Pam Golding Properties – helping to increase the resource efficiency and biodiversity value of homes

The rolling power outages experienced in recent years coupled with the crippling drought - the effects of which are still evident in the critical water shortage in the Western Cape, have seen a growing number of consumers look to install and adopt a wide variety of energy and water saving devices.

Solar power, geyser timers, boreholes, rainwater harvesting, waterwise gardens and artificial lawn, among others are becoming increasingly common features in residential property, further fuelled by the relentlessly rising costs of electricity and water which are draining the pockets of economically constrained consumers.

But while more and more people are investing in a variety of means aimed at conserving our natural resources and reducing monthly municipal tariffs, at what point do these become imperatives which impact favourably on the value of a home and the demand for such sustainable homes among home buyers?

These are questions being investigated by Pam Golding Properties, which has embarked on a number of initiatives aimed at increasing the awareness of the benefits of homes which are not only environmentally friendly but also cost efficient.
Says Anthony Stroebel, Head of Strategy and Innovation at Pam Golding Properties and a director of the Green Building Council of South Africa (GBCSA): “There is a rising groundswell in what we as individuals can do to help conserve our planet. Each and every one of us has a role to play in making a contribution to conserve and maintain our natural resources and our key biodiversity assets. But, as importantly, this now makes great financial sense.’

“As key participants in residential real estate we believe we have both a responsibility and an opportunity to play a role in promoting resource efficiency and in so doing, help lead transformation in this regard. Apart from the cumulative benefits of conserving the planet’s natural resources by reducing our environmental impact, this in turn translates into actual cost savings for consumers and ultimately, raises the potential for increased investment returns for home owners when they sell the property, or even increased monthly income in regard to rental property.”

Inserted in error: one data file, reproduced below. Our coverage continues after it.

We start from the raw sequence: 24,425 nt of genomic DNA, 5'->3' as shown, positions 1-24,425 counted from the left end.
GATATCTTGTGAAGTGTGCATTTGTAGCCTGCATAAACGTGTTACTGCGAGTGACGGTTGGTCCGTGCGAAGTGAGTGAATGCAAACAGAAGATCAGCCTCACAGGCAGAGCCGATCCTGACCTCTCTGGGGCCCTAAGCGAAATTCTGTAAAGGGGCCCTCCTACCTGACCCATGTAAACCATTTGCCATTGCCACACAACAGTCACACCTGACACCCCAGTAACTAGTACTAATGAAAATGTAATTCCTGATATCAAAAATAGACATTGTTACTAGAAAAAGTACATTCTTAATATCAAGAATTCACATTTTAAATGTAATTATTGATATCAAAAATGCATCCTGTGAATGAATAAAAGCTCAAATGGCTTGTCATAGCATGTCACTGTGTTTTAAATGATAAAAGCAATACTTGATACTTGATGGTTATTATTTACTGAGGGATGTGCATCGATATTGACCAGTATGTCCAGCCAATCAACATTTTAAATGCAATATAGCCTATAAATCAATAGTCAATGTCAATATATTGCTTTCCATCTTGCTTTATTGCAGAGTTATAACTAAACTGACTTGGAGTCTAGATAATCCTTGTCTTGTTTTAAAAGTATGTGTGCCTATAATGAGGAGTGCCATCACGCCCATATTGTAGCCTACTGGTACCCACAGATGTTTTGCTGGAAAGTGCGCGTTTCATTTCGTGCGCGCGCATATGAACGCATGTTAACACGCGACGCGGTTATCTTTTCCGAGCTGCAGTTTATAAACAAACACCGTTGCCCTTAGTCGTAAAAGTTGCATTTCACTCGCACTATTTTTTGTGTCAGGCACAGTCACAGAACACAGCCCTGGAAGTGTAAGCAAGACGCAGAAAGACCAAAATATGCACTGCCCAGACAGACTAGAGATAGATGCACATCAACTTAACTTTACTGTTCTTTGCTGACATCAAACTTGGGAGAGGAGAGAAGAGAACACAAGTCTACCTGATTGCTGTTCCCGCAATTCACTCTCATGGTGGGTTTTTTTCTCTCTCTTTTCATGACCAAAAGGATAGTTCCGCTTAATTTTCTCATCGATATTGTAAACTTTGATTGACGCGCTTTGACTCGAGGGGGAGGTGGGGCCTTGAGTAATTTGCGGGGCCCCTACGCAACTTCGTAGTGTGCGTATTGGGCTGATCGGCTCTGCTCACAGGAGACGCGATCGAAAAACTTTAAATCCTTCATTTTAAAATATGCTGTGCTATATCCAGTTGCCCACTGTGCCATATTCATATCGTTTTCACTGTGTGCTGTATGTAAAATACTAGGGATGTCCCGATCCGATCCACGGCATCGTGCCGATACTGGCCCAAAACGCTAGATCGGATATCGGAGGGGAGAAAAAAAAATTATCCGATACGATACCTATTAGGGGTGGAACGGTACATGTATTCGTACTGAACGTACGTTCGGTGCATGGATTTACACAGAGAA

Says Dr Andrew Golding, CE of the Pam Golding Property group: “As marketers of real estate around South and Southern  Africa and in support of the greater ‘Green Agenda’, we appreciate that every home either positively or negatively impacts the overall sustainability of our future social development.

“Aside from the long-term vision required to protect life on our planet, we recognise the responsible behaviour of the growing number of conscious consumers who are undoubtedly reshaping the future economic worth of almost everything. From water bottles to rocket fuel, perceived value has shifted, and this without doubt includes the future value of the home.
“For us, as estate agents armed with information that has been brought to light by our expert the National Biodiversity and Business Network (NBBN) partners like the Department of Environmental Affairs and the Endangered Wildlife Trust, we intend to use any influence we may have within the vast residential property sector to reduce the footprint on biodiversity, home by home.

“I believe over the next decade we will see the demand for properties which protect and promote biodiversity and incorporate green features will increase exponentially.”

As a starting point, and given the lack of credible research in South Africa regarding the potential for ‘green’ engagement in the residential sector, Pam Golding Properties and GBCSA have undertaken pioneering research which points decisively to a positive green premium in the sales price of green homes, which increases with the degree of energy efficiency, ongoing energy price increases and the potential for green building regulation. There is also some evidence to show that a rental premium applies, with green buildings proving more attractive to tenants.

The research says estate agents and valuers are key to the establishment of a green homes market as they evaluate and make recommendations to the residential market on the contribution resource-efficient features add to the marketing of green homes. Some estate agents are already reporting that the installation of rain collection tanks is on the rise, and proving useful selling points.